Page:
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The Coalition for Epidemic Preparedness Innovations (CEPI) and vaccine manufacturer IDT Biologika will collaborate to develop and manufacture a vaccine against Middle East Respiratory Syndrome Coronavirus (MERS-CoV).
The Coalition for Epidemic Preparedness Innovations (CEPI), a partnership founded to develop vaccines to prevent epidemics, announced a collaboration with IDT Biologika, a vaccine manufacturer, under which IDT will receive up to $36 million to develop and manufacture a vaccine against Middle East Respiratory Syndrome Coronavirus (MERS-CoV), a zoonotic disease spread to humans from dromedary camels.
Under the terms of the agreement, IDT will receive development funding from CEPI for advancing its MERS-CoV vaccine. CEPI will provide $15.7 million to support the first stages of the development, with options to invest up to a total of $36 million over five years to support clinical development, process development, manufacturing, and stockpile of the vaccine.
All development activities will be performed by the MERS-CoV Vaccine Consortium, which includes IDT, research organization German Center for Infection Research (DZIF), Viroscience Department at the Erasmus Medical Center, and clinical research organization CR2O. DZIF includes the clinical and medical sites at the University Medical Center Hamburg-Eppendorf and Clinical Trial Centre North, the Philipps-University Marburg and the Institute for Infectious Diseases and Zoonoses at Ludwig-Maximilians University Munich.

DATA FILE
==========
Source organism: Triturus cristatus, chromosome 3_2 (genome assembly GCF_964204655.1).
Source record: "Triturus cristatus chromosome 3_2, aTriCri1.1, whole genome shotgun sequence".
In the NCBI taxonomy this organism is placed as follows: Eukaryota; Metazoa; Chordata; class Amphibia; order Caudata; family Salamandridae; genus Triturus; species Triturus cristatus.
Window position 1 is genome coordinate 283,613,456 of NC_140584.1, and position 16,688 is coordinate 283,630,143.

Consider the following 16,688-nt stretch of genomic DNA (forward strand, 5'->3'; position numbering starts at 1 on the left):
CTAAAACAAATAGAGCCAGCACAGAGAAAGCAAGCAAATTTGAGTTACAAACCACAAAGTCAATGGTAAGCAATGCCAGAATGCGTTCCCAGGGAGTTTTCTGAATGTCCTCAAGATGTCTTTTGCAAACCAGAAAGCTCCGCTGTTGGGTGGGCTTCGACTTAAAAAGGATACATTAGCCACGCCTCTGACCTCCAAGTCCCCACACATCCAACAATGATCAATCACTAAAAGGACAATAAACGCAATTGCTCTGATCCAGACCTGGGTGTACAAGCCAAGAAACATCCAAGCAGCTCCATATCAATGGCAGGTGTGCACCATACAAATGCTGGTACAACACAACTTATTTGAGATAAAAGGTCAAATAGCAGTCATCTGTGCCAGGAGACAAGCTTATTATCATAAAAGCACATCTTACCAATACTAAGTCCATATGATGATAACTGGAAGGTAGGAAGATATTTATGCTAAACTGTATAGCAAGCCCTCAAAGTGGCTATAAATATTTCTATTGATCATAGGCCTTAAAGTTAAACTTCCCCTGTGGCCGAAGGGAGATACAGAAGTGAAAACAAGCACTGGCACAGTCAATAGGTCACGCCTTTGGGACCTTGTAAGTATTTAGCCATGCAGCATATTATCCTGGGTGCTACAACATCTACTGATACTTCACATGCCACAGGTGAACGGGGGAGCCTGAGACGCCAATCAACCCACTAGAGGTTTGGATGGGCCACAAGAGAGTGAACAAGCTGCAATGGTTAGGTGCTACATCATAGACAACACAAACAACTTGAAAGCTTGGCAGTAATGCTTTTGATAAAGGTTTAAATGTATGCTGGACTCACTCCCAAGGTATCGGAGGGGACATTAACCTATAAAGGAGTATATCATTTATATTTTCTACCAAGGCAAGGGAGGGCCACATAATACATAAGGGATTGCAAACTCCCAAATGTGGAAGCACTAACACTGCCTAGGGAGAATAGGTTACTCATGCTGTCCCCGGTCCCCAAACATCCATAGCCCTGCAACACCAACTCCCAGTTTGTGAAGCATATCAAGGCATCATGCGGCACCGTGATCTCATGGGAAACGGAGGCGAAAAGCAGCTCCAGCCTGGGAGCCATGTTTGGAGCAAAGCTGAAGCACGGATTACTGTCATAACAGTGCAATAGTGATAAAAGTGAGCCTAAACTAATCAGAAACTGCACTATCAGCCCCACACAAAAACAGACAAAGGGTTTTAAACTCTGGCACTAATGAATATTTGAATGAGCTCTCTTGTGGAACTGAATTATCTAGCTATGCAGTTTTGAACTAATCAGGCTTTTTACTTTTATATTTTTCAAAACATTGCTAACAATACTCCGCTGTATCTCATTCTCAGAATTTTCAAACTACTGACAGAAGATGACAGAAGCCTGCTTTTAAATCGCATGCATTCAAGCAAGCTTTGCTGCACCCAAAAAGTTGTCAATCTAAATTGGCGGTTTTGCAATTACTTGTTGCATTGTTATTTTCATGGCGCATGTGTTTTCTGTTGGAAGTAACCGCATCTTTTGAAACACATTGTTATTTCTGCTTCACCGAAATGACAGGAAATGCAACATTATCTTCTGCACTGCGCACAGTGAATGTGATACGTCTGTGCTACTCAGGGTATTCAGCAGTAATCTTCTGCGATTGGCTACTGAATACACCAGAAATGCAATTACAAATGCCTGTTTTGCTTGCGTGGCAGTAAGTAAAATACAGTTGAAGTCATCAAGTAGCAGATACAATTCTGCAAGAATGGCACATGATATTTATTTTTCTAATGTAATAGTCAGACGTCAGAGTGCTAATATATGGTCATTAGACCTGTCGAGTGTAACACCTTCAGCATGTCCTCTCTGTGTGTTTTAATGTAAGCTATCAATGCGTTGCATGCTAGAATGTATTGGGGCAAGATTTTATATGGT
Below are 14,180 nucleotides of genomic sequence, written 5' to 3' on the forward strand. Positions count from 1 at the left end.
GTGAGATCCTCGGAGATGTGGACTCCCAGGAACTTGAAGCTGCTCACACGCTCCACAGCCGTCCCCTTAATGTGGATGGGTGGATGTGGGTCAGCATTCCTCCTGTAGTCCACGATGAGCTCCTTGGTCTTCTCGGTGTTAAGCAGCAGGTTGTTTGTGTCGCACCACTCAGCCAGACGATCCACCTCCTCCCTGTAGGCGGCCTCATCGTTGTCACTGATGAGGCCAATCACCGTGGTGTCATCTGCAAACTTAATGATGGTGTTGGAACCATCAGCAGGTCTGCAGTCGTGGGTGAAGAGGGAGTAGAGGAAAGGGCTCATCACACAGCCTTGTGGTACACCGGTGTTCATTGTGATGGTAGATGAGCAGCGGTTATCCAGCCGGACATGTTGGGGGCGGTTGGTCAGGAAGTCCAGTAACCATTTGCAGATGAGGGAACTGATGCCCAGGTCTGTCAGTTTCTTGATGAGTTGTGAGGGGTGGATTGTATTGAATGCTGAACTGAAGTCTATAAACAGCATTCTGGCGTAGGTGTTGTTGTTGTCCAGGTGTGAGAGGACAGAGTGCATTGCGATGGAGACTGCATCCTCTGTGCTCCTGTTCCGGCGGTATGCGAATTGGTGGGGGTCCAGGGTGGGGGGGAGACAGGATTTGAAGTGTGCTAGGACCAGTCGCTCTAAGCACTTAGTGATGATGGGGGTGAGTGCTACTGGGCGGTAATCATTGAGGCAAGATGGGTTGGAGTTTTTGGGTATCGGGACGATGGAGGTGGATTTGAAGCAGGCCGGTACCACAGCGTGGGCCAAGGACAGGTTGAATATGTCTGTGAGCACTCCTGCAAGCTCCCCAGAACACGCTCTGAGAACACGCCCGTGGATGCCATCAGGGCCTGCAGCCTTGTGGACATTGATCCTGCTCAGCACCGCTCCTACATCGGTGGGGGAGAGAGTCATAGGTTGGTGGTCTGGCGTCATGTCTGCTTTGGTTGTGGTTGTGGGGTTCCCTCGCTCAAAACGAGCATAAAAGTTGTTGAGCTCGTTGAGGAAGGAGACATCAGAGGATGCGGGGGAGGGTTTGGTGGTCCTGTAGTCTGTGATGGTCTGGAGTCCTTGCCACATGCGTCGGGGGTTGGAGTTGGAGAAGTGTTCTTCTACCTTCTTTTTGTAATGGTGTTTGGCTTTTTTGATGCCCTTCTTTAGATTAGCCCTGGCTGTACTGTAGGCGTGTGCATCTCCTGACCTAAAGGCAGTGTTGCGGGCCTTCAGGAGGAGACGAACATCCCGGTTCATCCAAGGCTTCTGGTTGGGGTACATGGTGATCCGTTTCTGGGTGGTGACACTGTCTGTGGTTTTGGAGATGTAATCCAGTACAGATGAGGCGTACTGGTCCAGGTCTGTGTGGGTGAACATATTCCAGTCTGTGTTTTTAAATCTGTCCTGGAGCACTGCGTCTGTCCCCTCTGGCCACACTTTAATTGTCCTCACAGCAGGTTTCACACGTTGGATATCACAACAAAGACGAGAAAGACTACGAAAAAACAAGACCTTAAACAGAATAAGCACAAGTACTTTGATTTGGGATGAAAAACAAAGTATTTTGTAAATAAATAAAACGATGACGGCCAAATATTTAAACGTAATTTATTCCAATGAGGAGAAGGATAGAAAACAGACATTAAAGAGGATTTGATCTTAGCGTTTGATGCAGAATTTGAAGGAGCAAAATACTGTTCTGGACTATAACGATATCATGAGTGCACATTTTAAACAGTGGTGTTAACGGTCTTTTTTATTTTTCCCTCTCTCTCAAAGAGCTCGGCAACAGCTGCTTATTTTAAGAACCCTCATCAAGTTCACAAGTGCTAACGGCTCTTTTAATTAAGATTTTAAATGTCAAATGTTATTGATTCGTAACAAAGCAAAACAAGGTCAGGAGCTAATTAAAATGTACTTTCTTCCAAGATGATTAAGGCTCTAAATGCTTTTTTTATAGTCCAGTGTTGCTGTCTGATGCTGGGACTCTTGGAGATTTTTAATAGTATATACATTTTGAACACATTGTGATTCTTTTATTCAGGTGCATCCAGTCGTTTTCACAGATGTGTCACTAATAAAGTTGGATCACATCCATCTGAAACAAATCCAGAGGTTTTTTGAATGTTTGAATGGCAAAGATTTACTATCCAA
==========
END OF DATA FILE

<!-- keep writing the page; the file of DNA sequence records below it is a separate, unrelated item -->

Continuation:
The vaccine candidate under development by the consortium is based on a recombinant modified vaccinia ankara (MVA) vector and was clinically advanced by DZIF to Phase I. IDT developed a proprietary cell substrate for large-scale production of the MVA-based vaccine. According to IDT, the first generation of the MVA-MERS vaccine produced in primary chicken embryo fibroblasts is being assessed in an ongoing clinical trial.
First identified in 2012, MERS-CoV is carried by camels and spread by droplet infection of the airways. Infection can cause respiratory disease including fever and cough that can progress into severe pneumonia. About 35% of reported patients with MERS-CoV have died. IDT reports that no vaccine against MERS-CoV is currently available.
Source: IDT Biologika